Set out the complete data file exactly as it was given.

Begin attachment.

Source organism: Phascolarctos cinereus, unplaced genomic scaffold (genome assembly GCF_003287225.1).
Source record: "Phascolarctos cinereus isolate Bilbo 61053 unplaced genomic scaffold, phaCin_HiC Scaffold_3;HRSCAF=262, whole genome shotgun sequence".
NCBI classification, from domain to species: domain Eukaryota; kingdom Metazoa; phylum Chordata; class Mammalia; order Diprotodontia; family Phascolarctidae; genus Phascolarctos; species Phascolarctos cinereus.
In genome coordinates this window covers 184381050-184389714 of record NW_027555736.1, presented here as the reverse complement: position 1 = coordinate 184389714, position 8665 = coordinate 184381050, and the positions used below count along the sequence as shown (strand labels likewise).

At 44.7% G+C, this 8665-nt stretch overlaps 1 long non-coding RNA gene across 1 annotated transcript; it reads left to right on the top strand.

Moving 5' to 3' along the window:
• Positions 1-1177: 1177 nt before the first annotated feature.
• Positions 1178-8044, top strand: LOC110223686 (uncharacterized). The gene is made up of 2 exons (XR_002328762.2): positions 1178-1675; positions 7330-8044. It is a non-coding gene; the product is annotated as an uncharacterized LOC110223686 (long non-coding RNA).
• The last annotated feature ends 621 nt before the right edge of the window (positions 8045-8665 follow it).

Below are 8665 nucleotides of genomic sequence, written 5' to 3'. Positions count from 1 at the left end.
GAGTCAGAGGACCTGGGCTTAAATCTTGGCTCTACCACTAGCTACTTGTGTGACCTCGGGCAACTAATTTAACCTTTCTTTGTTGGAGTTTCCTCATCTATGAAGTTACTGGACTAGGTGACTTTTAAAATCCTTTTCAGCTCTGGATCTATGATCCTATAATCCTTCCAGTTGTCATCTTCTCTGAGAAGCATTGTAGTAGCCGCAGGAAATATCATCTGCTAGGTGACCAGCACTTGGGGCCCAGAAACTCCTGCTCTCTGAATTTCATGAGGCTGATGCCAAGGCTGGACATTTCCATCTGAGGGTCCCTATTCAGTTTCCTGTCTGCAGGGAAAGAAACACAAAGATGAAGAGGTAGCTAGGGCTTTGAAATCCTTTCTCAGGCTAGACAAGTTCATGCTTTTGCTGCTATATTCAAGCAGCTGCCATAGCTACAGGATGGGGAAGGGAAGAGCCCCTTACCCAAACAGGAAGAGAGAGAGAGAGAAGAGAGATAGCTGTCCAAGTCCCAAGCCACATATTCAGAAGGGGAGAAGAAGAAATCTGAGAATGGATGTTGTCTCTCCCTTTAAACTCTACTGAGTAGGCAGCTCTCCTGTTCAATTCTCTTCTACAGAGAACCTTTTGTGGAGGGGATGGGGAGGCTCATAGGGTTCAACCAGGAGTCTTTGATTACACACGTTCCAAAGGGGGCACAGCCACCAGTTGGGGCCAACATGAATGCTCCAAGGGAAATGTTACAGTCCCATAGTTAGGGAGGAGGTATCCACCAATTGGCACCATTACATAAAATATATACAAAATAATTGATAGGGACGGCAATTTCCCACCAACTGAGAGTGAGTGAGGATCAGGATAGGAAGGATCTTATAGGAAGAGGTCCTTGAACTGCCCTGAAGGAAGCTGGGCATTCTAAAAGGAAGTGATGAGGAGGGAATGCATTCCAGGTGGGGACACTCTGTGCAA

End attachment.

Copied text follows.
Source organism: Phascolarctos cinereus, unplaced genomic scaffold (genome assembly GCF_003287225.1).
Source record: "Phascolarctos cinereus isolate Bilbo 61053 unplaced genomic scaffold, phaCin_HiC Scaffold_3;HRSCAF=262, whole genome shotgun sequence".
NCBI classification, from domain to species: domain Eukaryota; kingdom Metazoa; phylum Chordata; class Mammalia; order Diprotodontia; family Phascolarctidae; genus Phascolarctos; species Phascolarctos cinereus.
In genome coordinates this window covers 184381050-184389714 of record NW_027555736.1, presented here as the reverse complement: position 1 = coordinate 184389714, position 8665 = coordinate 184381050, and the positions used below count along the sequence as shown (strand labels likewise).

At 44.7% G+C, this 8665-nt stretch overlaps 1 long non-coding RNA gene across 1 annotated transcript; it reads left to right on the top strand.

Moving 5' to 3' along the window:
• Positions 1-1177: 1177 nt before the first annotated feature.
• Positions 1178-8044, top strand: LOC110223686 (uncharacterized). The gene is made up of 2 exons (XR_002328762.2): positions 1178-1675; positions 7330-8044. It is a non-coding gene; the product is annotated as an uncharacterized LOC110223686 (long non-coding RNA).
• The last annotated feature ends 621 nt before the right edge of the window (positions 8045-8665 follow it).

Below are 8665 nucleotides of genomic sequence, written 5' to 3'. Positions count from 1 at the left end.
GAGTCAGAGGACCTGGGCTTAAATCTTGGCTCTACCACTAGCTACTTGTGTGACCTCGGGCAACTAATTTAACCTTTCTTTGTTGGAGTTTCCTCATCTATGAAGTTACTGGACTAGGTGACTTTTAAAATCCTTTTCAGCTCTGGATCTATGATCCTATAATCCTTCCAGTTGTCATCTTCTCTGAGAAGCATTGTAGTAGCCGCAGGAAATATCATCTGCTAGGTGACCAGCACTTGGGGCCCAGAAACTCCTGCTCTCTGAATTTCATGAGGCTGATGCCAAGGCTGGACATTTCCATCTGAGGGTCCCTATTCAGTTTCCTGTCTGCAGGGAAAGAAACACAAAGATGAAGAGGTAGCTAGGGCTTTGAAATCCTTTCTCAGGCTAGACAAGTTCATGCTTTTGCTGCTATATTCAAGCAGCTGCCATAGCTACAGGATGGGGAAGGGAAGAGCCCCTTACCCAAACAGGAAGAGAGAGAGAGAGAAGAGAGATAGCTGTCCAAGTCCCAAGCCACATATTCAGAAGGGGAGAAGAAGAAATCTGAGAATGGATGTTGTCTCTCCCTTTAAACTCTACTGAGTAGGCAGCTCTCCTGTTCAATTCTCTTCTACAGAGAACCTTTTGTGGAGGGGATGGGGAGGCTCATAGGGTTCAACCAGGAGTCTTTGATTACACACGTTCCAAAGGGGGCACAGCCACCAGTTGGGGCCAACATGAATGCTCCAAGGGAAATGTTACAGTCCCATAGTTAGGGAGGAGGTATCCACCAATTGGCACCATTACATAAAATATATACAAAATAATTGATAGGGACGGCAATTTCCCACCAACTGAGAGTGAGTGAGGATCAGGATAGGAAGGATCTTATAGGAAGAGGTCCTTGAACTGCCCTGAAGGAAGCTGGGCATTCTAAAAGGAAGTGATGAGGAGGGAATGCATTCCAGGTGGGGACACTCTGTGCAA